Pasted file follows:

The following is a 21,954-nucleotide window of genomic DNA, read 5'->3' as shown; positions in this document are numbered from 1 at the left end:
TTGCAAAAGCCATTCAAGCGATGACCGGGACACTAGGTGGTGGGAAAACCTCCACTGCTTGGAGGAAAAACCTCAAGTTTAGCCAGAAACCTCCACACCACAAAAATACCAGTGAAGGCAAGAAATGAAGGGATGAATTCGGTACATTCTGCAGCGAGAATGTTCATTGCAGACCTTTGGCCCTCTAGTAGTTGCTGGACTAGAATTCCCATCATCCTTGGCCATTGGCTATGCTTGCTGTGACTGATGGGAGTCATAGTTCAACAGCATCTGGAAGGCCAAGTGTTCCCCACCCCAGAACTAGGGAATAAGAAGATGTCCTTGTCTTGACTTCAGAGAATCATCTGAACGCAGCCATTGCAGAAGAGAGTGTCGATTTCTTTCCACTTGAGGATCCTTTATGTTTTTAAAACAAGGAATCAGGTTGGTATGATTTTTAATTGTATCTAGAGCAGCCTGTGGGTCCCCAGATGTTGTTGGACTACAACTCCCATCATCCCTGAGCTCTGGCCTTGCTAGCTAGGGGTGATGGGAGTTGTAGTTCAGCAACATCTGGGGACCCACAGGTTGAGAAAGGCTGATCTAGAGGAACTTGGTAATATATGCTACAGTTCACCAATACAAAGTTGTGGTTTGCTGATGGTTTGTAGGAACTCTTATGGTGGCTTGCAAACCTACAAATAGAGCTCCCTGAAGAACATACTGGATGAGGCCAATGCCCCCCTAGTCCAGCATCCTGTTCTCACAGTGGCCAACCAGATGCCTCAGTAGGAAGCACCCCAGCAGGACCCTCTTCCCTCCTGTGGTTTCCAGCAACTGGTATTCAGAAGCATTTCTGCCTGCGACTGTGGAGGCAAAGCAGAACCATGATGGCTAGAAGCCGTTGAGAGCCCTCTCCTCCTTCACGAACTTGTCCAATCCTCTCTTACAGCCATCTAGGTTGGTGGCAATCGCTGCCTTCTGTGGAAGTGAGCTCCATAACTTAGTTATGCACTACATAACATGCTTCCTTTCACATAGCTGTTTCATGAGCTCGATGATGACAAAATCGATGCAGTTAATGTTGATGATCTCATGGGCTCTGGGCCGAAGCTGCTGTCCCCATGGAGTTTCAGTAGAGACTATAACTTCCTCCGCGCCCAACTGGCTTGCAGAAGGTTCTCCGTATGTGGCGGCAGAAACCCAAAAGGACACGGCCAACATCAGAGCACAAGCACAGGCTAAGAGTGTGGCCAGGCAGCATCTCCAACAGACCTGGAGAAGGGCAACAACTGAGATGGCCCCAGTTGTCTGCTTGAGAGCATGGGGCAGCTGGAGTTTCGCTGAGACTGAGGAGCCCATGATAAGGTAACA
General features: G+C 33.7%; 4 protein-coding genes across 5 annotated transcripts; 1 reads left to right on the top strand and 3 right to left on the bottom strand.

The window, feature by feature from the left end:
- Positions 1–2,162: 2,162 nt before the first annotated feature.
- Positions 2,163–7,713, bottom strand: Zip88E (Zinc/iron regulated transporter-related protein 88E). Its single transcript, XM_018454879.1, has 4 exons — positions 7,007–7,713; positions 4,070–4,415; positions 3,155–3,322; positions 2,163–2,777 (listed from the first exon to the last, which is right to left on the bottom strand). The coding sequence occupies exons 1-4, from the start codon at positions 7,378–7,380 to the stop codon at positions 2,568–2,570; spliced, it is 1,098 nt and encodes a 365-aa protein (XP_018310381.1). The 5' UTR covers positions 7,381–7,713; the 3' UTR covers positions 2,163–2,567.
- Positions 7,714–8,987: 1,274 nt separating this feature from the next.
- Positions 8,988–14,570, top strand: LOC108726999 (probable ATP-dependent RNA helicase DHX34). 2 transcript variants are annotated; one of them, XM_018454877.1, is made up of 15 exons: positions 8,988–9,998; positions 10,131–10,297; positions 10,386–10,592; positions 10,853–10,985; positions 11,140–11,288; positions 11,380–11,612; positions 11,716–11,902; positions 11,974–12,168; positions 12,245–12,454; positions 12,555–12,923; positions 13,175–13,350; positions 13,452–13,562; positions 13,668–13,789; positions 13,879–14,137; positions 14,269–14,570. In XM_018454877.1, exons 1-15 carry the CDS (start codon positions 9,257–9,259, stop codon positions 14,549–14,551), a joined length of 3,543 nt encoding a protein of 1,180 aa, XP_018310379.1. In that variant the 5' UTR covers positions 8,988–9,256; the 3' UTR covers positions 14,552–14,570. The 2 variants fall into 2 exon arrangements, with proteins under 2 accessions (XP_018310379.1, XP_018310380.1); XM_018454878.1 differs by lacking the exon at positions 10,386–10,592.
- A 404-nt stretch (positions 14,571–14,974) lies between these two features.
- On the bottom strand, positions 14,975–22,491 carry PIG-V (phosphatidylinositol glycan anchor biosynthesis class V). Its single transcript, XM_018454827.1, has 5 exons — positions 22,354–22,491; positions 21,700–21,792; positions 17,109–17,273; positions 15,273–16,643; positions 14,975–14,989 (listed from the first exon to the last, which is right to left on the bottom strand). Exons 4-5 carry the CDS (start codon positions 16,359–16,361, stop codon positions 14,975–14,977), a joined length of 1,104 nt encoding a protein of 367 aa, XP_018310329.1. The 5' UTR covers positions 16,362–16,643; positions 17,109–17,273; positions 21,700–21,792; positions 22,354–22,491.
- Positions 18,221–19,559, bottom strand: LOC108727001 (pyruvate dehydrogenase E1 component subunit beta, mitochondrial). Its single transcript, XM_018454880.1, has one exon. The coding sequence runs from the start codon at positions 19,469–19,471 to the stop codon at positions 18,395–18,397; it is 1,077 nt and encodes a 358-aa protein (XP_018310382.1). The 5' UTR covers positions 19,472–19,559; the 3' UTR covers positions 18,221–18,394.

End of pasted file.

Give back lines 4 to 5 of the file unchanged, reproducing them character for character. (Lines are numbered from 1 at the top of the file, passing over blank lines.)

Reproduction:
The window, feature by feature from the left end:
- Positions 1–2,162: 2,162 nt before the first annotated feature.